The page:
Letter to the Editor Open Access
Bulgarian patient with Rowell syndrome!
Ivanka Temelkova1 , Jose Carlos Cardoso2, Georgi Tchernev1*
1Onkoderma- Clinic for Dermatology, Venereology and Dermatologic Surgery
2University Hospital of Coimbra, Portugal
*Corresponding author: Prof Dr. Georgi Tchernev, Onkoderma- Clinic for Dermatology, Venereology and Dermatologic Surgery General Skobelev 26, 1606 Sofia, GSM: 00359885588424
E-mail: @
Received: September 27, 2019; Accepted: September 27, 2019; Published: September 30, 2019
Citation: Temelkova I, Cardoso JC, Tchernev G (2019) Bulgarian patient with Rowell syndrome!. Clin Res Dermatol Open Access 6(4): 1-2. DOI: 10.15226/2378-1726/6/4/00199
We present a 47 year-old woman with histologically and serologically confirmed subacute cutaneous lupus erythematosus since 2009. The initial clinical appearance of the lesions was that of polycyclic and monocyclic annular plaques, located on the face, trunk and extremities (Figs 1a, 1b). The patient was initially treated with oral chloroquine phosphate 250mg/daily in combination with 40 mg intravenous methylprednisolone, leading to control of the disease, and subsequently tapered until a maintenance oral dose of 4 mg over time.

With the 8 cycles of combined systemic therapy with chloroquine phosphate 250mg/daily and methylprednisolone under a reduction scheme, complete but short-lived remissions were observed over the last 6 years. In the recent recurrences of the disease, additional symptoms appeared as a possible sign of initial systemic involvement, in the form of subfebrile temperatures, joint pain, weakness and prostration, accompanied by the eruptive appearance of multiple new cutaneous lesions.

The patient underwent, for two times, a treatment scheme with azathioprine 50 mg/ twice daily in combination with a systemic steroid, with a dose and tapering regimen similar to those described above for the chloroquine therapy.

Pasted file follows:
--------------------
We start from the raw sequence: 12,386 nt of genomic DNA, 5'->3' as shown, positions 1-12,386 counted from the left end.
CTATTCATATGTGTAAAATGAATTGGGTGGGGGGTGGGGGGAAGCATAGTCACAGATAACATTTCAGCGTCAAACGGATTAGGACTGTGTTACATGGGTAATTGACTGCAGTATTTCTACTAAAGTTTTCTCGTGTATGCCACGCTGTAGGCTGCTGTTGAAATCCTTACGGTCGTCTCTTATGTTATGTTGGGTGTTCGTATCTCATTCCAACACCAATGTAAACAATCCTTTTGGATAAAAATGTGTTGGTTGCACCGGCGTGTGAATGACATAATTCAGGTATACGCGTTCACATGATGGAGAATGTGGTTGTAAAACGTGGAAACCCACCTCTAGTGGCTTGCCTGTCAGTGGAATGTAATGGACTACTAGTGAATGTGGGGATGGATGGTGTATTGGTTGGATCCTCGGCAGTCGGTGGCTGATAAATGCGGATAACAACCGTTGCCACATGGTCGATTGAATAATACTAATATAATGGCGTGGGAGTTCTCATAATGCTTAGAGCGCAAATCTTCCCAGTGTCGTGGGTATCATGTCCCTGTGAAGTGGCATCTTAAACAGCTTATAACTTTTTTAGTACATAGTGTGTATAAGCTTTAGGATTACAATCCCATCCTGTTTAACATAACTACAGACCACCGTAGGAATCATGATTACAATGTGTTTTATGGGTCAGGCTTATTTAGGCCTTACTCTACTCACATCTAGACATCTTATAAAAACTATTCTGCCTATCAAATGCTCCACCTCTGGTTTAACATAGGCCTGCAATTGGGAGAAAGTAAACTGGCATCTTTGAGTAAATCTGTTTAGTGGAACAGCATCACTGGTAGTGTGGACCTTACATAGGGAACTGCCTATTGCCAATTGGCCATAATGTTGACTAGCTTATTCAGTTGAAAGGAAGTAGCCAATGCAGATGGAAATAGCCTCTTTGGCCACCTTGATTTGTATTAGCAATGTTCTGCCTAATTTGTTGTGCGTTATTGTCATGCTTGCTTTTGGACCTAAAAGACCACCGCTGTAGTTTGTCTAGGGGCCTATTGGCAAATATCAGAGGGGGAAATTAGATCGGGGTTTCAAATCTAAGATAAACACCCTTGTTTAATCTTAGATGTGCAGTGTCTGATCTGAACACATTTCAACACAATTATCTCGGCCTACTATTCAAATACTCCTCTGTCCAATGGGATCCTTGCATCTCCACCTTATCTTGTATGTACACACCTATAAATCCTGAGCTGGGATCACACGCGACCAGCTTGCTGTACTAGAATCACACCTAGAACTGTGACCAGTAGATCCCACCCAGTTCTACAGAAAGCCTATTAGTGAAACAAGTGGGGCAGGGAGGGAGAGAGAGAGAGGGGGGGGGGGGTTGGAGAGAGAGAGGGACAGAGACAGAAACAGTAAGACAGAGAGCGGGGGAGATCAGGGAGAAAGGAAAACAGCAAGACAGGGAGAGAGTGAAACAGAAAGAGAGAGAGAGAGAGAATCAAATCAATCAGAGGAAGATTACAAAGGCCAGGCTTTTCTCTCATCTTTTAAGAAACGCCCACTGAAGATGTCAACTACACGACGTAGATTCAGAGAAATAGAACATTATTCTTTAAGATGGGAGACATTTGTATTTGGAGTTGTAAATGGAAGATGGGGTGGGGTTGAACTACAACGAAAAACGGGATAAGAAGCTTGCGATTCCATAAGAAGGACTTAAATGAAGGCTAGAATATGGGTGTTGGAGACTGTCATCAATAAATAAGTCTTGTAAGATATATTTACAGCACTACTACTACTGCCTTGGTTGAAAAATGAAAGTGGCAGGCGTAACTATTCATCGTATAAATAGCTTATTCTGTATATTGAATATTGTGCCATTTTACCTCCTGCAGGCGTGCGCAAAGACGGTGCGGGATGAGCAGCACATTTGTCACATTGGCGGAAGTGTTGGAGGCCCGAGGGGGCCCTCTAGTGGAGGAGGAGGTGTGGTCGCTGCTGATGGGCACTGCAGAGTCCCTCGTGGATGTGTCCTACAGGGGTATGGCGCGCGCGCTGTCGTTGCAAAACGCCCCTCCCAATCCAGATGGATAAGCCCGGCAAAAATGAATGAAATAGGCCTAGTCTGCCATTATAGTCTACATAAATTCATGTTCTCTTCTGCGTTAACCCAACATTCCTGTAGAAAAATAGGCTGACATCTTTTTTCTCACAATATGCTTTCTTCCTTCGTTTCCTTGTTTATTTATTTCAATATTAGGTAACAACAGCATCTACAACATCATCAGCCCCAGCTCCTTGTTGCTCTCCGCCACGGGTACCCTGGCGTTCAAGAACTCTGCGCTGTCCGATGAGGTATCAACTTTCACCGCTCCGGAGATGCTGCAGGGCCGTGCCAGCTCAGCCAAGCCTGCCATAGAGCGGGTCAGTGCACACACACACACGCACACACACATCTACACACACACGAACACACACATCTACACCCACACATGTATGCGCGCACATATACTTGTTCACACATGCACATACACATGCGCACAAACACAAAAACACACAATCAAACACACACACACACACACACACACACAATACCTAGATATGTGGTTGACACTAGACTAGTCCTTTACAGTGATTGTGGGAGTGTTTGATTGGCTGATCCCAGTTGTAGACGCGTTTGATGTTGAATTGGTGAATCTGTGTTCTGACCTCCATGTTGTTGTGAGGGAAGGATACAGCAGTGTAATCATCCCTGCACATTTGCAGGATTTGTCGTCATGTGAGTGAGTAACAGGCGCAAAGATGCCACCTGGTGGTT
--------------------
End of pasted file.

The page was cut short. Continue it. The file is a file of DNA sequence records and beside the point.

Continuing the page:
At the time of the current hospitalisation the patient presented with pruritic, annular, erythematous, partly urticarial plaques, at some places with bizonal, erythema multiforme-like appearance (Figs. 1a, 1b) all over the body, that were present for a few months and whose worsening was related to sun exposure. Physical examination revealed two types of lesions: lesions on the extremities with a clearly bizonal configuration, displaying a welldefined peripheral border and blistering center, which clinically corresponded to a picture of erythema multiforme (EM) (Figs. 1a, 1b). On the trunk and extremities, a second type of lesion was seen, namely annular, partially urticarial plaques, sometimes with fine scaling in the inner portion of the border, and with a clear central area (figs. 1c,1d). Repeated histopathological examination of skin biopsies from lesional tissue showed hyperkeratosis, vacuolar degeneration of the basal cell layer, inflammatory infiltrate in upper dermis composed of lymphocytes and plasma cells in the upper dermis, particularly around the pilosebaceous units, findings consistent with subacute cutaneous lupus erythematosus.